In financial markets, in gambling, and even in entrepreneurship, there are two skills that are critical for success: making small bets consistently through developing a model (buying) and breaking an old model (selling), and building an anti-fragile machine that can withstand the shock of either of those small bets failing.

Arbitrage is the process of hedging bets (through the purchase and the sale of an asset) so that, no matter how much is spent, the buyer/seller can always either come out ahead, slightly behind (not enough to be far back, but enough to catch up), or slightly ahead (building a continuous lead). Hedge fund managers and stock traders with fancy algorithms understand arbitrage. So do insurance agents, financial advisors, professional gamblers, and even entrepreneurs.

Many people though, make bad large bets (thus financial collapses and the development of ‘flash’ trading via fancy computer programs) and take massive losses with little to no gains. This is due primarily to ego driven betting that has nothing to do with market conditions, and everything to do with personal psychological and emotional tics. The most successful people bet small, bet consistently—or they don’t bet at all.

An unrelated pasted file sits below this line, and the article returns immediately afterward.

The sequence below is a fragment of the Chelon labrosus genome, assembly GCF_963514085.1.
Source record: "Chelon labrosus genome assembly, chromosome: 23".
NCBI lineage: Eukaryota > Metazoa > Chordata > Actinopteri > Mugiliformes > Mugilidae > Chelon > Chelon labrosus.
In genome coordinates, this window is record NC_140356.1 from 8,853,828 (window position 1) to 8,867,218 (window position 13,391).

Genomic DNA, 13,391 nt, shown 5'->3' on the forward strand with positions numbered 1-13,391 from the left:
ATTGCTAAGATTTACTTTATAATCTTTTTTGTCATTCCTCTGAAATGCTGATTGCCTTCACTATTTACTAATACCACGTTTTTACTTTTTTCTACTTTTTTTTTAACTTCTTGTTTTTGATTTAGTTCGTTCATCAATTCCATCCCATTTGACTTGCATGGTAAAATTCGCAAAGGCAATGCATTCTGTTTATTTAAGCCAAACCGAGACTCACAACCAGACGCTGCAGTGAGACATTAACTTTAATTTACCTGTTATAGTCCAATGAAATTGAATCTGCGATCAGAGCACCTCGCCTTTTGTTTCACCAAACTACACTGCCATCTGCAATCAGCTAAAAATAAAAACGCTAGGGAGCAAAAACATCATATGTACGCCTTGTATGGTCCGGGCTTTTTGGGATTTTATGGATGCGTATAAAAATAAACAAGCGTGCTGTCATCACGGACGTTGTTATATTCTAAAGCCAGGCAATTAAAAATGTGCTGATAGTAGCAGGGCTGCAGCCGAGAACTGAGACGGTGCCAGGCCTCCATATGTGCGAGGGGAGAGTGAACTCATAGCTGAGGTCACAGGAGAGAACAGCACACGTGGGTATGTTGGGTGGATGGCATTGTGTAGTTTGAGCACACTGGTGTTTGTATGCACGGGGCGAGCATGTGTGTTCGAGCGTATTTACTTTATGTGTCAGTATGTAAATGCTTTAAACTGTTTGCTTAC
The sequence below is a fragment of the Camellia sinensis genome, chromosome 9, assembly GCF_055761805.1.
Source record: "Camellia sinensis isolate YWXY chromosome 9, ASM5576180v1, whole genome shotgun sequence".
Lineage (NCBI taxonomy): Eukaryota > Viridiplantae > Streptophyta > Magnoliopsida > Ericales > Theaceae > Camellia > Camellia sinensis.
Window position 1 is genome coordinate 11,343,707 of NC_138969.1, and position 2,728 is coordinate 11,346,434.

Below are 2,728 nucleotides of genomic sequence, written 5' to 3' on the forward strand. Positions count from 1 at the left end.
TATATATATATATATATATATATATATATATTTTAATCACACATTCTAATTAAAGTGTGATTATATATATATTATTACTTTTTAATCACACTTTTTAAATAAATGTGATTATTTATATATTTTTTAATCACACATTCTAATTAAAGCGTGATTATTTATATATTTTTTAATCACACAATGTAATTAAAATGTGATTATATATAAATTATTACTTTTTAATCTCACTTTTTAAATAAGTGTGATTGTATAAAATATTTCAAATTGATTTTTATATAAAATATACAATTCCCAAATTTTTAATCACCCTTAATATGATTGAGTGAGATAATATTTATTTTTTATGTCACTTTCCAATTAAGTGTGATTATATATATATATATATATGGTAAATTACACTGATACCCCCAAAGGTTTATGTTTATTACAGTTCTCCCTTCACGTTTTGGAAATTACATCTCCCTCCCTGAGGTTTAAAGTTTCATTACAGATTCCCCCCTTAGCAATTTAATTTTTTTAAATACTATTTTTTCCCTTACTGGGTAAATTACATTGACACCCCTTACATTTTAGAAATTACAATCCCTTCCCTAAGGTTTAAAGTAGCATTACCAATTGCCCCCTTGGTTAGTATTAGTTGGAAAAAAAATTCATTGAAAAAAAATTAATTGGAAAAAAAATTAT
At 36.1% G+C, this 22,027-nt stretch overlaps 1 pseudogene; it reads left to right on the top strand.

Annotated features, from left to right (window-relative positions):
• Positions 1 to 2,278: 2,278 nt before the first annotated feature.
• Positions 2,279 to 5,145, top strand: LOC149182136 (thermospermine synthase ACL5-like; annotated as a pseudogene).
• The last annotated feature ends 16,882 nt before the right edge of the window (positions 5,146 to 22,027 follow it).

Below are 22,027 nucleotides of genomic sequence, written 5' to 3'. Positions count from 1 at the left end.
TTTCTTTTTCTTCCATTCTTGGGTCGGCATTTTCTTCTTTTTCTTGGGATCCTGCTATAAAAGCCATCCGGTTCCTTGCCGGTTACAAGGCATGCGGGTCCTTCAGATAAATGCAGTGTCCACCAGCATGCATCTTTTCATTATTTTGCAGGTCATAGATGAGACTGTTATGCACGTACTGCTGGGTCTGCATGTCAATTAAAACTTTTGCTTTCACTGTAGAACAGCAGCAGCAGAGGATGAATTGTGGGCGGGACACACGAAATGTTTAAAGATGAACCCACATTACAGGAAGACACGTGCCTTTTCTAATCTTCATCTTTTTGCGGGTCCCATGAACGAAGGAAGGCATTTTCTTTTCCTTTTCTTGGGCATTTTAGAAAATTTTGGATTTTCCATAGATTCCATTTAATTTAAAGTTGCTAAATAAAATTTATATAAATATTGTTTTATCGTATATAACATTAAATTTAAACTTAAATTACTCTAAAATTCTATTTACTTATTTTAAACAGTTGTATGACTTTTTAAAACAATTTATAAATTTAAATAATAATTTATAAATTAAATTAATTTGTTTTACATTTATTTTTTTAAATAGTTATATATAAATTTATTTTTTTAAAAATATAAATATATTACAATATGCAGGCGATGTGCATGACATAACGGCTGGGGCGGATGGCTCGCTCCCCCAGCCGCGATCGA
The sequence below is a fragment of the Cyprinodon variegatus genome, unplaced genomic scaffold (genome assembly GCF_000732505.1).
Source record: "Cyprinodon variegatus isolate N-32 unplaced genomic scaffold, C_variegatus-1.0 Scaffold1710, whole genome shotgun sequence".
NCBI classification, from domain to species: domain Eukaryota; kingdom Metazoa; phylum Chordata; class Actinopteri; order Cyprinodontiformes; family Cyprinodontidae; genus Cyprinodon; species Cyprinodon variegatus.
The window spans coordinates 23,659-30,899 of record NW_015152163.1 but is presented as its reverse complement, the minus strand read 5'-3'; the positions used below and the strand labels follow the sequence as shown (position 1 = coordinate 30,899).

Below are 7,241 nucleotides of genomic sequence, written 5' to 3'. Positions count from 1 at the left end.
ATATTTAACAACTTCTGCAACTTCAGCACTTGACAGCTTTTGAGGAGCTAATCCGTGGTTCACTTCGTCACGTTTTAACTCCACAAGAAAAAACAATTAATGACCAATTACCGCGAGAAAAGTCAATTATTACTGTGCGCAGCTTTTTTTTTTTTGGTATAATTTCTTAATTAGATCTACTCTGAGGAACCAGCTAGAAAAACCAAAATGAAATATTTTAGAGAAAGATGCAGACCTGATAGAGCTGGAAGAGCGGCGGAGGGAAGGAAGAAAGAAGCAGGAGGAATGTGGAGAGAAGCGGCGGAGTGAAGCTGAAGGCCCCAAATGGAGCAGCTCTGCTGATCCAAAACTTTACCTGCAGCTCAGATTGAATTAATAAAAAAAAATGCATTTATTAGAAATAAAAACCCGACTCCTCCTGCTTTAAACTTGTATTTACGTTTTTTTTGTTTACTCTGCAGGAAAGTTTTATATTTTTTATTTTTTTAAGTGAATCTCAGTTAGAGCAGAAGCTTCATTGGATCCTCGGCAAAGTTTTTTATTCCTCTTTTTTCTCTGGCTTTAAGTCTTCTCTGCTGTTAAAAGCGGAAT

Day by day, step by step, entrepreneurs should be building a machine in their unique niche that will arbitrage against their unique market. One that will allow them to see opportunities, take advantage of them, and not lose their livelihoods, their families, or their peace of mind. This does not have to be a stressful process, but it does have to be done.

When the entrepreneur makes those small bets they don’t become business people (business is about maintaining a consistent place in one spot with gradual upticks in growth, rather than about advancing a model) instead, they become evangelists for a new way of doing things. In whatever field they’re in, they begin to make bets that will fundamentally breakdown the model they saw as problematic (which lead them to entrepreneurship in the first place) and will replace it with a new model.

Customers, clients, and others don’t have to know what model the entrepreneur is building. As a matter of fact, they don’t really care. But the entrepreneur should care. Otherwise, freelance work is always an option.

-Peace Be With You All-

Jesan Sorrells, MA
Principal Conflict Engagement Consultant
Human Services Consulting and Training (HSCT)
Email HSCT: jsorrells@hsconsultingandtraining.com
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